Nigeria: the crisis spares no one – a Kano version of the pandemic

Kano has become the epicentre of the spread of Covid-19 in northern Nigeria. A large number of so-called “mysterious” deaths was recently reported, but the state government of Kano blatantly claims that the sharp rise in deaths is not due to Covid-19. Here we provide an eyewitness account from an IMT comrade in Kano.


At the time I put my pen to paper to put this piece together, 640 people are said to have died in Kano state. The cause of death is “unknown” as they claim. But in a time like this, when even in the almighty United States of America over 50,000 people have died of the pandemic that is ravaging the world, what else could it be? What are the conditions in Kano state? Here is where in the recent period over 100 children have died of malnutrition. Children die here not because of Coronavirus, but because they don’t have enough food to eat to survive in this 21st Century.

Although many people gave up hope in the ruling class of this country long ago, a few still believe things could get better. But my being on the ground and going deep into the heart of Kano, talking to parents and families of victims who have suffered from an avoidable taking of their family members by the cold hands of death, I have to come to the conclusion that we have a failed system and they have no intention whatsoever of making things better.

When a pregnant mother has to hold her baby in her arms and let her tears drop on the face of the baby until he/she stops breathing because she has no access to basic healthcare service, while others, who should have provided the access, can fly at any time when they have ordinary headaches to any country of their choice to seek medical services, you know the injustice in this particular society is unimaginable.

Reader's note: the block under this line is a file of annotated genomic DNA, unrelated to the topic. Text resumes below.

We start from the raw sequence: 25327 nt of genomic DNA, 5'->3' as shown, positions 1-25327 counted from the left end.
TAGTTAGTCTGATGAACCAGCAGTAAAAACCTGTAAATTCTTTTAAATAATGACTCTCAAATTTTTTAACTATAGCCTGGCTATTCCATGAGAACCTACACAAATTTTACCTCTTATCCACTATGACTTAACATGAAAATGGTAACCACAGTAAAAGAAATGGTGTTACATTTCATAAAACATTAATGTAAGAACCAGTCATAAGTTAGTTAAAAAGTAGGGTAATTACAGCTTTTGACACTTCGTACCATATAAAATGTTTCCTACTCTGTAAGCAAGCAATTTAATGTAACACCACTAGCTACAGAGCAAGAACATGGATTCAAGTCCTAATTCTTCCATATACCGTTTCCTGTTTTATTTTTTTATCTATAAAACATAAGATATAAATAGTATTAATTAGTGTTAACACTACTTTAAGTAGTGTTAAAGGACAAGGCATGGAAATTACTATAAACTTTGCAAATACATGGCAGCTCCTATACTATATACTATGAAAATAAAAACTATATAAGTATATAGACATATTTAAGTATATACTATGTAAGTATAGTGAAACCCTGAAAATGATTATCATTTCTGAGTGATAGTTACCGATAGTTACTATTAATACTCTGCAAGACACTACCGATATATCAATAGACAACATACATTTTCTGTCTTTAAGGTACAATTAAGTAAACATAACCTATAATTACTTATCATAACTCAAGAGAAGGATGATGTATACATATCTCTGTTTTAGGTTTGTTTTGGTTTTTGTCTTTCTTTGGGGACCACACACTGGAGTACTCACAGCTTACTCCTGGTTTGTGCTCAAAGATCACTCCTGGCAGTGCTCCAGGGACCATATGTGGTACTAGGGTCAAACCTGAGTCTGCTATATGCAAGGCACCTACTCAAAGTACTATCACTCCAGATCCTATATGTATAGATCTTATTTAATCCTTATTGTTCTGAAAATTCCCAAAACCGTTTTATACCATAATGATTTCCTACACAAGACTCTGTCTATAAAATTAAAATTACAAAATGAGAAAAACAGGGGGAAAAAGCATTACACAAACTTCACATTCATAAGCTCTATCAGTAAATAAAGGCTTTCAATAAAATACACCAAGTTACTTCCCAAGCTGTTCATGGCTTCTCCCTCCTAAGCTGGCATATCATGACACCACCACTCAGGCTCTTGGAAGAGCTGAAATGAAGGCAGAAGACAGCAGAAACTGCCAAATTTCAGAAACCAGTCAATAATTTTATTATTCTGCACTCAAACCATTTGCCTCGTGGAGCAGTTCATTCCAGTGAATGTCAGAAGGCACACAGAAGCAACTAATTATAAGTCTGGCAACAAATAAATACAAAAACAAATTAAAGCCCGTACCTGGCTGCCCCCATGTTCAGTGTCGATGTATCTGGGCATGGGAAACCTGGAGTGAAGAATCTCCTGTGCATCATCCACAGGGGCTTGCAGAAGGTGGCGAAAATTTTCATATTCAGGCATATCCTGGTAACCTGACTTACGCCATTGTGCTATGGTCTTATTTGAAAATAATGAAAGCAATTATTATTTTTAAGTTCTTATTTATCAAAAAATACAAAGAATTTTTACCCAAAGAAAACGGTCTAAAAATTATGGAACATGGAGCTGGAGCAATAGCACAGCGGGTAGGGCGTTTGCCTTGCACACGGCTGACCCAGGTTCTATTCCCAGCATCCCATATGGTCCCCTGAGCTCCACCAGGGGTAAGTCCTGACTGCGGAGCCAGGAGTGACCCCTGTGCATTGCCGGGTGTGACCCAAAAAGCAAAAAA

This has been the situation in Nigeria for a very long time, and Kano state from where I come from is no different. Nobody needs to convince anyone of the existence of corruption in Kano state. Abdullahi Umar Ganduje, the state governor, is referred to by many by the nickname “Gandollar”, because he apparently collects his bribes in dollars. The ruling elite live big in the midst of unimaginable poverty of the people they claim to rule over.

Poverty capital of the world

If Nigeria is the poverty capital of the world, the Northern region where Kano is situated, is the poverty capital of Nigeria itself. In the north-west and north-east of the country poverty rates are recorded at 77.7% and 76.3% respectively, compared to the south-west at 59.1%.

So, you can only imagine what it is like in times of crisis like this. I do not expect anybody to be shocked by what is happening today in Kano. Remember, even the members of the Task Force placed in charge of protecting the ordinary tomato sellers on the streets could not protect themselves. Not to mention the medics who are at the front line. Six members of the Corvid-19 task force, including the co-chairman, have already tested positive. They have no Personal Protective Equipment to protect them and within days of service they have all had to go into isolation. Now, no one is capable of leading the fight against the dreaded disease that spares no one.